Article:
Works OK in my Dell 8600, though the mounting options on this thing are limited and require some creativity for applications such as this (my HDD tray has screw holes on the sides). I ended up using a broken pencil on one end to act as a spacer, then taped it down.
The pins on this thing are fragile so be careful! My laptop requires an adapter that connects to the 44 pins on the end of the PCB and while attaching it one of the pins got pushed in, breaking through the solder. I was able to push it back and it doesn't seem to affect anything, but I just wanted to give a heads up. For what it is and what it costs, I'm not going to knock it too much.
For those looking to use this as a boot device...I paired this up with a 16GB Kingston Ultimate 266x card and attempted to install Windows XP, which took several hours. I ran CrystalDiskMark and while it did fantastic overall, the 4k write speed was just pitiful. That card ended up dieing after just a couple days of use, and was replaced with a Sandisk Extreme 60 MB/s (400x). Twice the price but MUCH FASTER! Seems better than my old 7200rpm hard drive in every way. My old hard drive died, I don't need a ton of space (I have a file server to store all my data), was looking for something more quiet and possibly cooler, so this solution works well for me (for roughly the same cost as a new 2.5" 7200 RPM IDE hard drive). I wouldn't hesitate to recommend this adapter (paired with a with a decent CF card) as a hard drive replacement if you are in a similar situation. Just do some research and keep an eye out for something with a decent 4k write speed (for reference, my Kingston card was ~.015 MB/s while the Sandisk was ~.77 MB/s, and while these speeds are not usually critical for cameras, for a boot device where you will be installing an OS/programs/etc it is very important!).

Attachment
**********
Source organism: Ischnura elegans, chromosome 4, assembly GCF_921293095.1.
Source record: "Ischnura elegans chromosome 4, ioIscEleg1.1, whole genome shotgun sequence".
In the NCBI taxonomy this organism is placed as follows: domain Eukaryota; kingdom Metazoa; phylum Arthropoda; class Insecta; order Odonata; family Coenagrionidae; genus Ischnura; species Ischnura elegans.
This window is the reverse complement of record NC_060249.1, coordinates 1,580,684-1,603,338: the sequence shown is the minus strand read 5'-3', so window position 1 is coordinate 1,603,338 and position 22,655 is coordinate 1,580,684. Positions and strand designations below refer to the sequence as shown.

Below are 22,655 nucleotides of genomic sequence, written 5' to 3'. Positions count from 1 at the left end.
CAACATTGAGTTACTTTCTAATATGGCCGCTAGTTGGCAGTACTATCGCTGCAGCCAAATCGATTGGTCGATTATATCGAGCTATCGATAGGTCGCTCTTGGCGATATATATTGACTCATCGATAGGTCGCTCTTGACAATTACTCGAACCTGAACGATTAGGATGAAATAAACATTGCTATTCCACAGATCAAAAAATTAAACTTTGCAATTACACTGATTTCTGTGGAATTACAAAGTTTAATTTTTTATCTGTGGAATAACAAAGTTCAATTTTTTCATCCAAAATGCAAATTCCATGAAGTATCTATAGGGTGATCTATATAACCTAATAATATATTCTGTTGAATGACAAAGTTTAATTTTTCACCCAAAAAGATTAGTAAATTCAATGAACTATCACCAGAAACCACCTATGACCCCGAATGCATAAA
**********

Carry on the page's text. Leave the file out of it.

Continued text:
Edit: After aligning the partition (highly recommended for flash media when installing XP--Windows 7 should handle this by default) the 4k write speeds on my SanDisk card went up to 1.2 MB/s. However I realized that this card is seen as "Removable" and can't be used to install certain programs (i.e. MS Office). I tried another card (Transcend 400x) and it was the same problem (though according to Transcend spec it should operate in fixed disk mode). The slow Kingston card was seen as fixed so it's not a problem with the adapter. So while I was happy with the performance of this adapter paired with a decent card, I decided it wasn't worth the hassle of trying to find the right CF card and ditched this idea for a hard drive replacement. I'm not sure I'd recommend this method for others; it's an intriguing idea but I think I'd either stick to a good 7200 rpm drive, or find a true SSD drive (though there are not many in IDE form--and they are a bit expensive).